Many of the donor agencies and non-governmental organizations that provide financial support for relief efforts, Akhtar said, "expressed concerns that little awareness has been raised on the psychological effects of the conflict," and some have largely ignored the issue.
In February, HCI helped sponsor a visit by a team of mental health care professionals who offered a two-day training session in trauma psychology. Led by Syed Arshad Husain, M.D., a child and adolescent psychiatrist who heads the International Center for Psychosocial Trauma headquartered at the University of Missouri in Columbia, the team's goal is to equip Afghan physicians, social workers and teachers living in Akora Khattak with the skills to help refugees, especially the children, overcome PTSD symptoms. In addition, a first-time-ever trauma counseling center staffed with two psychiatrists, a social worker and other health care workers will provide ongoing treatment and training.
While adults have their share of problems that must be addressed, Husain explained that the children's suffering is his main emphasis. Food and shelter are the greatest problems, and many children have lost families or work at menial tasks to provide meager, subsistence-level support. Stripped of an environment in which to grow normally, they suffer deficiencies in psychological and cognitive processes often induced by posttraumatic stress, he added.
Among Afghan refugees in Akora Khattak, intractable conflict has produced massive psychological casualties through the years. During the training session at Hope Village, Afghan participants estimated that as many as 80% to 90% of the children and adults living in Akora Khattak exhibited PTSD symptoms. Often induced by witnessing atrocities, the trauma's impact has been magnified by the effects of malnutrition and squalid living conditions.
Cultural and religious norms also have their effects. Many of the women lost their husbands during the conflicts or live with men who are too disabled to work. They are prohibited from venturing out alone to take jobs, and only their children can assume the burden of being family breadwinners. Usually employed at physically demanding manufacturing or assembly jobs, or subject to the vagaries of street vending, these children are commonly the targets of physical and sexual abuse. Thousands of children in the camps receive little or no education.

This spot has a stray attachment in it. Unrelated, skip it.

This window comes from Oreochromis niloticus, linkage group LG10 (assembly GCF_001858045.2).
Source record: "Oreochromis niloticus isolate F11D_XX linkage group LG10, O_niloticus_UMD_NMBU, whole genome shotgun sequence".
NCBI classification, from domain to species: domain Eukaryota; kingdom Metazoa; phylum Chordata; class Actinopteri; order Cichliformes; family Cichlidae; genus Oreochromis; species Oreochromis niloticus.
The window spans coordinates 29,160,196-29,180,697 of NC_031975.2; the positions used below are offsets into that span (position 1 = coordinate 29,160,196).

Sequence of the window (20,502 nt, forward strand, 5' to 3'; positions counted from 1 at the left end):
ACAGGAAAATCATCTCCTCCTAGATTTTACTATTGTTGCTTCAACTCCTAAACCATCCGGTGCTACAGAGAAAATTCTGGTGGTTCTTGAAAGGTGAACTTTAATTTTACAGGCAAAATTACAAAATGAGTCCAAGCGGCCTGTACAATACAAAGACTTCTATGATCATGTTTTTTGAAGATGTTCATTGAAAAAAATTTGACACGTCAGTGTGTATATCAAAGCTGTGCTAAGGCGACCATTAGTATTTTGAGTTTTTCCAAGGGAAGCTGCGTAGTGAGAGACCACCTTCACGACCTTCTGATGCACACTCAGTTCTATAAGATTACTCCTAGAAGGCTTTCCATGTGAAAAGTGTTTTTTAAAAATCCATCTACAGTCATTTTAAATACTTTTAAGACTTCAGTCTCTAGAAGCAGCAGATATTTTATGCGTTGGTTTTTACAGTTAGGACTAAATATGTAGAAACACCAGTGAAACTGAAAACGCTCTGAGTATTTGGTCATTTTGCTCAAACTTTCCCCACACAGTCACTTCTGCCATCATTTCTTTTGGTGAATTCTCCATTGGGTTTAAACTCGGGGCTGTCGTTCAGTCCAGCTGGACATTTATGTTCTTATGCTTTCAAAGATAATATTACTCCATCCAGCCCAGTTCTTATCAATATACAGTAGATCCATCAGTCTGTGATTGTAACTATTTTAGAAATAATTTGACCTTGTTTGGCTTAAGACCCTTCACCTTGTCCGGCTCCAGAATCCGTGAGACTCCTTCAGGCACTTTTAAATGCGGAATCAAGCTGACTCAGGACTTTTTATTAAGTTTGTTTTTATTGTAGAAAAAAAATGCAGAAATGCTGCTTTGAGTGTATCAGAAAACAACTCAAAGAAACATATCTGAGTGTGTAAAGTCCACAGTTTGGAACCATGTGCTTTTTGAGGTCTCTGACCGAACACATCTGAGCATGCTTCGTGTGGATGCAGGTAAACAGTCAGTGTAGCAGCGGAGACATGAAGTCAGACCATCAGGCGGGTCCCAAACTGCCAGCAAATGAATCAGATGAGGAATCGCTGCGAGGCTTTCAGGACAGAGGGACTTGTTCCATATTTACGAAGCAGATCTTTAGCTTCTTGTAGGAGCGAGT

Venetta Whitaker, Ph.D., is an education specialist who provided training in art and storytelling therapies and in dispute-resolution techniques for children during the two-day session at Hope Village. She agreed that the decades-long conflict in the region and the resulting plight of Afghan refugees made their situation more dire than other war-torn areas she has visited.
In contrast, most of the refugees from Kosova who fled to Albania during the conflict in the former Yugoslavia were housed in local homes, either with family, friends or sympathizers, Whitaker said. Those maintained in camps had been there for only a short period of time, and they anticipated a quick repatriation or absorption. Whitaker said this made that situation more like a natural disaster, where the event was traumatic but of finite duration.
In Akora Khattak, however, "There was more of a sense of hopelessness," Whitaker said. Nevertheless, she said mental health interventions can help, particularly among the children. She explained that there are some children who would be more resilient than others and who could overcome their environment with help. That doesn't mean, though, that the camps are without their undermining influences, she added.